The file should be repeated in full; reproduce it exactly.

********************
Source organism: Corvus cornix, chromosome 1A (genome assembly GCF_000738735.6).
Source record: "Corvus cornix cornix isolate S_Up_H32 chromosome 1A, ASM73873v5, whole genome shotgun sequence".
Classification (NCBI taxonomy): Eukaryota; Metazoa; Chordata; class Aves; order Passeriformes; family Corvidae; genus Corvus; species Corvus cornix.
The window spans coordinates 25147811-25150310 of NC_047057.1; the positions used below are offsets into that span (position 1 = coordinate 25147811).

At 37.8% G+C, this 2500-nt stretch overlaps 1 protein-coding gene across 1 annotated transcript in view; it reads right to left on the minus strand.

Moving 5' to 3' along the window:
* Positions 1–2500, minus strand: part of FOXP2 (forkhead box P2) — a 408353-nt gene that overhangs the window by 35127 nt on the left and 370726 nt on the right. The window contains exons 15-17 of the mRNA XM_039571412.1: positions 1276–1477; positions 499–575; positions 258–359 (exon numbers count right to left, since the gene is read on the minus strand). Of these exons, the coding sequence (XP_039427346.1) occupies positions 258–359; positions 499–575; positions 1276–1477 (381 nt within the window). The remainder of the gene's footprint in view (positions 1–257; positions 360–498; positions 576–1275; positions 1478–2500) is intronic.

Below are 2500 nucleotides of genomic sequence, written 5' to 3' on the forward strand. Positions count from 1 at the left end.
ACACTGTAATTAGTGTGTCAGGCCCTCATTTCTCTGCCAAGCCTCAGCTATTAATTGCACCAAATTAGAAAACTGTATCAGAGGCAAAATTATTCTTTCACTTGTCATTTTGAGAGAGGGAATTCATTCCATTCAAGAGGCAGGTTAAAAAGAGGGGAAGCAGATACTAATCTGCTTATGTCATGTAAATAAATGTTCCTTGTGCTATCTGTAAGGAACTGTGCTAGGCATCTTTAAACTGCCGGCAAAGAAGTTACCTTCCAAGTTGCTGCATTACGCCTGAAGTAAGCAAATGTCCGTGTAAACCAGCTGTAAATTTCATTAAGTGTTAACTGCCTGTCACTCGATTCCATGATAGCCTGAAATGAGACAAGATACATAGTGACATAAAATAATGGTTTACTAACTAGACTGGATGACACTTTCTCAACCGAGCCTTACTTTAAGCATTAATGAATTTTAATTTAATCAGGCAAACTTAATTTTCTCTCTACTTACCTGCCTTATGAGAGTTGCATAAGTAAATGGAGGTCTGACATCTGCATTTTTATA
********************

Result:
Source organism: Corvus cornix, chromosome 1A (genome assembly GCF_000738735.6).
Source record: "Corvus cornix cornix isolate S_Up_H32 chromosome 1A, ASM73873v5, whole genome shotgun sequence".
Classification (NCBI taxonomy): Eukaryota; Metazoa; Chordata; class Aves; order Passeriformes; family Corvidae; genus Corvus; species Corvus cornix.
The window spans coordinates 25147811-25150310 of NC_047057.1; the positions used below are offsets into that span (position 1 = coordinate 25147811).

At 37.8% G+C, this 2500-nt stretch overlaps 1 protein-coding gene across 1 annotated transcript in view; it reads right to left on the minus strand.

Moving 5' to 3' along the window:
* Positions 1–2500, minus strand: part of FOXP2 (forkhead box P2) — a 408353-nt gene that overhangs the window by 35127 nt on the left and 370726 nt on the right. The window contains exons 15-17 of the mRNA XM_039571412.1: positions 1276–1477; positions 499–575; positions 258–359 (exon numbers count right to left, since the gene is read on the minus strand). Of these exons, the coding sequence (XP_039427346.1) occupies positions 258–359; positions 499–575; positions 1276–1477 (381 nt within the window). The remainder of the gene's footprint in view (positions 1–257; positions 360–498; positions 576–1275; positions 1478–2500) is intronic.

Below are 2500 nucleotides of genomic sequence, written 5' to 3' on the forward strand. Positions count from 1 at the left end.
ACACTGTAATTAGTGTGTCAGGCCCTCATTTCTCTGCCAAGCCTCAGCTATTAATTGCACCAAATTAGAAAACTGTATCAGAGGCAAAATTATTCTTTCACTTGTCATTTTGAGAGAGGGAATTCATTCCATTCAAGAGGCAGGTTAAAAAGAGGGGAAGCAGATACTAATCTGCTTATGTCATGTAAATAAATGTTCCTTGTGCTATCTGTAAGGAACTGTGCTAGGCATCTTTAAACTGCCGGCAAAGAAGTTACCTTCCAAGTTGCTGCATTACGCCTGAAGTAAGCAAATGTCCGTGTAAACCAGCTGTAAATTTCATTAAGTGTTAACTGCCTGTCACTCGATTCCATGATAGCCTGAAATGAGACAAGATACATAGTGACATAAAATAATGGTTTACTAACTAGACTGGATGACACTTTCTCAACCGAGCCTTACTTTAAGCATTAATGAATTTTAATTTAATCAGGCAAACTTAATTTTCTCTCTACTTACCTGCCTTATGAGAGTTGCATAAGTAAATGGAGGTCTGACATCTGCATTTTTATA